Why Take an AIT ‘Mini-course’?

my-floor-barre-pics-300x300The new year is here! It’s a clean slate to stop procrastinating, get in better shape, and become the person you’ve always wanted to be!
Okay, all of those things we like to tell ourselves and then by mid-year we fall into a hole of self-pity because well, WE DIDN’T DO THEM.
But thankfully here at AIT, we’ve provided accessible ways to help those looking for improving their careers as a coach, teacher, choreographer and performer. The Ballet for Figure Skaters online mini-courses provided by AIT are a wonderful way to do these things. Here are just a few reasons why you should take a course.
  • Choose from an extensive variety of subjects. These include “Introduction to Ballet for Figure Skating”, “Introduction to Classical Ballet Pedagogy”, “Music Theory”, and “Choreography Basics”.
  • Taught by a master teacher. Annette Thomas has dedicated her life to the art of dance, choreography and pedagogy and has a passion for combining those with figure skating. She is classically trained at Carnegie Hall and the San Juan Ballet Company and tea
    ches ballet using the world-renowned Vaganova method.
  • In-depth college level classes that don’t dent the budget like a typical university course.
  • Individualized lessons in your own home at a time/day which is convenient for you. You set your own schedule with Annette and have the opportunity find the most comfortable place to take class over your own personal electronic device.
  • Each mini-course earns  AIT credits towards full “Ballet for Figure Skaters” teaching certification.

Check out this link for more information on finding the right class for you and how to sign up. You can email Annette at attdance@gmail.com for further questions. Happy New Year!

 

 

2017 Update: Ballet for Figure Skaters releases digital DVD

I like to think of ballet and figure skating as friends. In fact, I would even guess they’re related — so let’s say they’re cousins. I can see them both having a great time catching up over casserole at the family reunion potluck. They commiserate over grotesque growths on their heels and ankles, share a laugh while executing a perfect split, and can hum the tune of the Nutracker’s Pas De Deux by heart.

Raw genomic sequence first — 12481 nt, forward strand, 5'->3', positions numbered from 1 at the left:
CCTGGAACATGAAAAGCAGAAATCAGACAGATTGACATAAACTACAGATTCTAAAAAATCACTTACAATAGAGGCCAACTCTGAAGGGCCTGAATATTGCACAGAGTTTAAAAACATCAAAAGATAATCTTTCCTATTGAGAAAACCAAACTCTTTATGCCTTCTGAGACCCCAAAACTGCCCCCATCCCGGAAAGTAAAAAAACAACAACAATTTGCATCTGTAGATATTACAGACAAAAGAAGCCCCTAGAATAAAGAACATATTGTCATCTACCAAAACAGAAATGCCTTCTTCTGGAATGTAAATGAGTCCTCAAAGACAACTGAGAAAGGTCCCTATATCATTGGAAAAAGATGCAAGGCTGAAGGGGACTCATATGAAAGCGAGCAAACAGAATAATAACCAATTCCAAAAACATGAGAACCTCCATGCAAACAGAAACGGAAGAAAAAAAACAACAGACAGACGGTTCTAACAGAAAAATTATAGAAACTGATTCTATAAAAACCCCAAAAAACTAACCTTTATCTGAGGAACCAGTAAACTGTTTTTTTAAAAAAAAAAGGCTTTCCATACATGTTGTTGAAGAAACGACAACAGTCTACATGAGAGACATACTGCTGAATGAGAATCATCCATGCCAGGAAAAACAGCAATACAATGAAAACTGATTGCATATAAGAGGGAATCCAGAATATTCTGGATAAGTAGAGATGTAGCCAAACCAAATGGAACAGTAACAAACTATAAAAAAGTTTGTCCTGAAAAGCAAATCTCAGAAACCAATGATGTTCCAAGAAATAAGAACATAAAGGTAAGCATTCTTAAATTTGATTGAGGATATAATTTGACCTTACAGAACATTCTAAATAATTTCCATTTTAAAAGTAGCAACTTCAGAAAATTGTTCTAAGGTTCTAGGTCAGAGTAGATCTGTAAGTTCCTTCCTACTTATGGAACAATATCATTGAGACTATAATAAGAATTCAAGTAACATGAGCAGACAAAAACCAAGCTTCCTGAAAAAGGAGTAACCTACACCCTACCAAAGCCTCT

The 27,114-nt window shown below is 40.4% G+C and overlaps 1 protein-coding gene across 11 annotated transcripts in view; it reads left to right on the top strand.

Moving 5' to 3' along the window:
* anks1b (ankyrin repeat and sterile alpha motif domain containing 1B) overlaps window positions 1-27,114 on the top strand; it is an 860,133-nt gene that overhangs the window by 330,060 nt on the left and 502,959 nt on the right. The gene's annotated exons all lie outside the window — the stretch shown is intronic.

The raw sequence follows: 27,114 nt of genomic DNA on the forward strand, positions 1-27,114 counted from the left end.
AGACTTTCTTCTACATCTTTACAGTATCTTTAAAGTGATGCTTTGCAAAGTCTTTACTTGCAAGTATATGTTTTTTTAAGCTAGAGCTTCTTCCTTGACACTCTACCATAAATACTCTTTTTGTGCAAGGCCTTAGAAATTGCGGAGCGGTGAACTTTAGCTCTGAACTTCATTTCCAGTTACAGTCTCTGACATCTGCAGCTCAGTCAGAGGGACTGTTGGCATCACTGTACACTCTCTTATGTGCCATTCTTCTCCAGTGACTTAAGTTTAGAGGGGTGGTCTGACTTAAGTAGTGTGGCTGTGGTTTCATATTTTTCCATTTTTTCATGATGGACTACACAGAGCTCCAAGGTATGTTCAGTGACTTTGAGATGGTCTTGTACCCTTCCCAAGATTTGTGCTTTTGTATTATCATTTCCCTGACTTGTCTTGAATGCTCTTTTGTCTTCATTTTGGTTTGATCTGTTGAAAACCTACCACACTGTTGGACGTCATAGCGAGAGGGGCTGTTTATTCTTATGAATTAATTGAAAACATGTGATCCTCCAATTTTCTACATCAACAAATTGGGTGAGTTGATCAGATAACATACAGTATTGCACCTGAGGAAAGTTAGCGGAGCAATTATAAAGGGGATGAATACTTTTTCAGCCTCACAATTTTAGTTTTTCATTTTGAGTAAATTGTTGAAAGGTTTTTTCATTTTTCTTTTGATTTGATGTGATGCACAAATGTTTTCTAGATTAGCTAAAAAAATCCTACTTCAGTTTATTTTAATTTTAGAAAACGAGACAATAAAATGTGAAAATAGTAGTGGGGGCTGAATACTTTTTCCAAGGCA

16959_254096422578_1019100_nBoth ballet and figure skating require immense body awareness, balance, muscle control and strength. Yet there are obvious differences — such as surface area, climate and bedazzling sequins — that glaringly separate the two worlds. Ballet has long been a highly favored off-ice conditioning tool for figure skaters, but I believe more and more coaches are favoring other conditioning methods over ballet such as plyometric training due to the higher technical demands of the sport.

Unfortunately this mentality is a terribly misguided choice as correct ballet teaching provides a skater with the correct body alignment, positioning and strength to lower the risk of injuries. Ballet provides the foundation of movement and trickles out to every part of skating whether it be the body alignment and quick snap for going into a double axel or interpreting a piece of choreography with full body movement.

This is why I am so thankful for Annette Thomas and what she is doing to bridge the gap between ballet and movement on the ice for figure skaters. A dancer and choreographer for over 30 years, she has dedicated the past 20-plus years to educate the figure skating community on the most effective ballet curriculum for figure skaters’ specific needs. Her new “Ballet for Figure Skaters” digital DVD puts the first level of her curriculum onto the screen for skaters all over the world to see. Continue reading